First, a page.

30 Different Plant-Based Foods per week
The importance of including plant-based fiber and carbohydrates in a healthy diet is not a new concept. However, new studies suggest that dietary intake of plant foods can have significant benefits to your gut microbiome. The American Gut Project is an active research effort that has studied the gut flora composition of over 10,000 average citizens with the goal of examining the potential influences of diet, lifestyle, and disease on microbial diversity. The project found a direct correlation between the number of different plants incorporated into a person's diet and the number of different bacteria types present in their gut. Participants who consumed 30 or more different types of plant foods per week had significantly more diverse microbiomes than those that consumed fewer than 10 types of plants, regardless of adherence to varied specialized diets.1
“Participants who consumed 30 or more different types of plant foods per week had significantly more diverse microbiomes”
How do Plant-Based Foods Affect our Gut Bacteria?
Plants, in the form of fruits, vegetables, nuts, legumes, herbs, and spices provide us with two important nutritive components: carbohydrates and dietary fibers. While carbohydrates are digested by human enzymes in the small intestine, dietary fibers pass through to the colon where Carbohydrate-Activated Enzymes (CAZymes) break down these fibers into fermentable monosaccharides. The major end products of fermentation are metabolites known as the short-chain fatty acids (SCFAs) acetate, butyrate, and propionate. SCFAs are rapidly absorbed by intestinal epithelial cells where they are intrinsic to several cellular and regulatory processes.2 Microbes play a key part in every step along the way.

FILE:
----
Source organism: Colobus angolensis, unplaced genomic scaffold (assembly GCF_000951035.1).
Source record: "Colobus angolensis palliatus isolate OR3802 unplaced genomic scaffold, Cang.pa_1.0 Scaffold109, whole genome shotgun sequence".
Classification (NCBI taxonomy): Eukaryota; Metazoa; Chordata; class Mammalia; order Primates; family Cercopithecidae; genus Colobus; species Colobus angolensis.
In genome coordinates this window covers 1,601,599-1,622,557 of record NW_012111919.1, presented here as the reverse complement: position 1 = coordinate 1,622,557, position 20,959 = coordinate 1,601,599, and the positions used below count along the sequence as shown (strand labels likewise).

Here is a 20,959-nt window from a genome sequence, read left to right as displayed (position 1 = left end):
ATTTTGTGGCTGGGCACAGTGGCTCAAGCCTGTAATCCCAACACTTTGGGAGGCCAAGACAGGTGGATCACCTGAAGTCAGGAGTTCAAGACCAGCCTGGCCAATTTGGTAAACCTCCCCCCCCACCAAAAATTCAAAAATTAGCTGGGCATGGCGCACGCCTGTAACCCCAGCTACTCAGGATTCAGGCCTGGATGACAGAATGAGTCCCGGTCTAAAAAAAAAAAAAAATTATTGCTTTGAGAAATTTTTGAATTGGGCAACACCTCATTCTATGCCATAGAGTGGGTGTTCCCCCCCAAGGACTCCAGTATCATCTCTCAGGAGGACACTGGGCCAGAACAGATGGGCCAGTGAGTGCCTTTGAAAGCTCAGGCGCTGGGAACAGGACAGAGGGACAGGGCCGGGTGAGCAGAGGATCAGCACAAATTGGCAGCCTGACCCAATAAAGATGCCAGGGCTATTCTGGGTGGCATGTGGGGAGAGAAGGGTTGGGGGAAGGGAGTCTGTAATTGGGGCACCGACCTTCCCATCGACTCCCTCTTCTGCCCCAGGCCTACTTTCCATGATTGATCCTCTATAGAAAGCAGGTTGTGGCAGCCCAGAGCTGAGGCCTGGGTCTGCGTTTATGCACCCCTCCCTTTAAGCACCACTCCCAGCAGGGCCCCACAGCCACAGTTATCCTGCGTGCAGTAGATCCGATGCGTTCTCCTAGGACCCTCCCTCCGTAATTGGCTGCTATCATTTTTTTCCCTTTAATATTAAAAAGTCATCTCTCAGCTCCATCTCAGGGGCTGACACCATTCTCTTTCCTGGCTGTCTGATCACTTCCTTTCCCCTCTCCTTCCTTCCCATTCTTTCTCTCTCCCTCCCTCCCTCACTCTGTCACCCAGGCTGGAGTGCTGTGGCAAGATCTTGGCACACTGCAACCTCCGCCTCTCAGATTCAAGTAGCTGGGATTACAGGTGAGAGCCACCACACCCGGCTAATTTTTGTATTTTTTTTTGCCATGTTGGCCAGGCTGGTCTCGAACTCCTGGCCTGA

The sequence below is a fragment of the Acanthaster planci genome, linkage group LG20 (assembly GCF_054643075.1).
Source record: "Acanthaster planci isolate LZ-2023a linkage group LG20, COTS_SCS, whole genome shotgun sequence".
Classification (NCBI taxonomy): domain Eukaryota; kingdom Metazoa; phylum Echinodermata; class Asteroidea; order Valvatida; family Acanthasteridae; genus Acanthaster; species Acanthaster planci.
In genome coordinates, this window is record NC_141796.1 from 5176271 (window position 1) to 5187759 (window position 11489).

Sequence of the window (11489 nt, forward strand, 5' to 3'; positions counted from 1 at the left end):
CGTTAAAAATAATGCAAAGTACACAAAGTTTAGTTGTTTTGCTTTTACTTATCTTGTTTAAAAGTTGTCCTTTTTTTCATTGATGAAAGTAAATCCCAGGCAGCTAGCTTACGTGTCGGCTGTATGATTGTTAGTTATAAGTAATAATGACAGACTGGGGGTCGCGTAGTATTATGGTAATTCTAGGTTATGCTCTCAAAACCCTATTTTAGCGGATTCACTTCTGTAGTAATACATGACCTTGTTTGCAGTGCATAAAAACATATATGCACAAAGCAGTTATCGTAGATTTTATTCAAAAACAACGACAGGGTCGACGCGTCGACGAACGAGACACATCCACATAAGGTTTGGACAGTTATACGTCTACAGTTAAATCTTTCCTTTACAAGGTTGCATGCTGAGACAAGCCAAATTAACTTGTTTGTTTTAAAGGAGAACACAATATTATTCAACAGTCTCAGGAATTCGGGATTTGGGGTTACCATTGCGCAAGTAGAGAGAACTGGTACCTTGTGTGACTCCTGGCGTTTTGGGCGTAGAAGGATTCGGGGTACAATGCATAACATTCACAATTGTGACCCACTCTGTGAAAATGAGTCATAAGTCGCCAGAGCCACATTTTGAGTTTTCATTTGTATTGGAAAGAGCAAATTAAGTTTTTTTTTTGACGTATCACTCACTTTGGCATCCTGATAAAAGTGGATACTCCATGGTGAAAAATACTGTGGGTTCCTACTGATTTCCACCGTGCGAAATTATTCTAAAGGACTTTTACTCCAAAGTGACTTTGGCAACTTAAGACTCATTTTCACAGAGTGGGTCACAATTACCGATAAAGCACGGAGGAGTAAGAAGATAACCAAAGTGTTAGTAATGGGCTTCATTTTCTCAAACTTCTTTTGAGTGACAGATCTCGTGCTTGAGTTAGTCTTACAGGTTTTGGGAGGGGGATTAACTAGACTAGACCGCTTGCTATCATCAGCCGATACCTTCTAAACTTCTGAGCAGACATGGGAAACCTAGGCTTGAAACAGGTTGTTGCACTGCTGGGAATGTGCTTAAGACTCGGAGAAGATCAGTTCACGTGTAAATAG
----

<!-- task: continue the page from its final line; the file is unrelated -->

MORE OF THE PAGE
The human genome only provides us with 17 different digestive enzymes to break down carbohydrate nutrients. The microbes in our gut make up for our biological deficiency by encoding enzymes - CAZymes - to metabolize our complex repertoire of dietary polysaccharides and glycosides.3 In other words, gut microbial diversity ensures its host a wide range of metabolic abilities, and maintaining diversity protects the functionality of metabolic pathways as the microbiome adjusts to variations of dietary intake and environmental stressors.
Microbiota-Accessible Carbohydrates (MACs): A Different type of Carbohydrate
Soluble fiber is defined as an edible carbohydrate polymer with three or more monomeric units that are resistant to human digestive enzymes. They are neither hydrolyzed nor absorbed in the small intestine; instead, these microbiota-accessible carbohydrates (MACs) end up in the colon where they provide substrates for microbial growth and specific population regulation. A diet low in MACs can lead to the depletion of certain bacteria taxa and has been linked to the development of chronic inflammatory diseases such as intestinal bowel disease, colorectal cancer, allergies, and autoimmune diseases.4 Furthermore, when amino acids are the main substrate over MACs for bacterial fermentation, the end products are pro-inflammatory metabolites such as branched-chain fatty acids (ammonia and amines), sulfides, and indolic compounds. An overproduction of these molecules has been linked to the development of various chronic diseases.5
Soluble non-starch polysaccharides (NSPs) are a type of plant-based MAC that possess many advantageous properties including water dispersibility, bulking factors, fermentability into SCFAs, and a viscosity effect. The viscous nature of NSPs acts to coat the intestinal epithelial cells with a gel-like substance, decreasing permeability and delaying glucose absorption; therefore lowering inflammatory reactions and oxidative stress.6
Short-Chain Fatty Acids (SCFAs): The 3:1:1 Ratio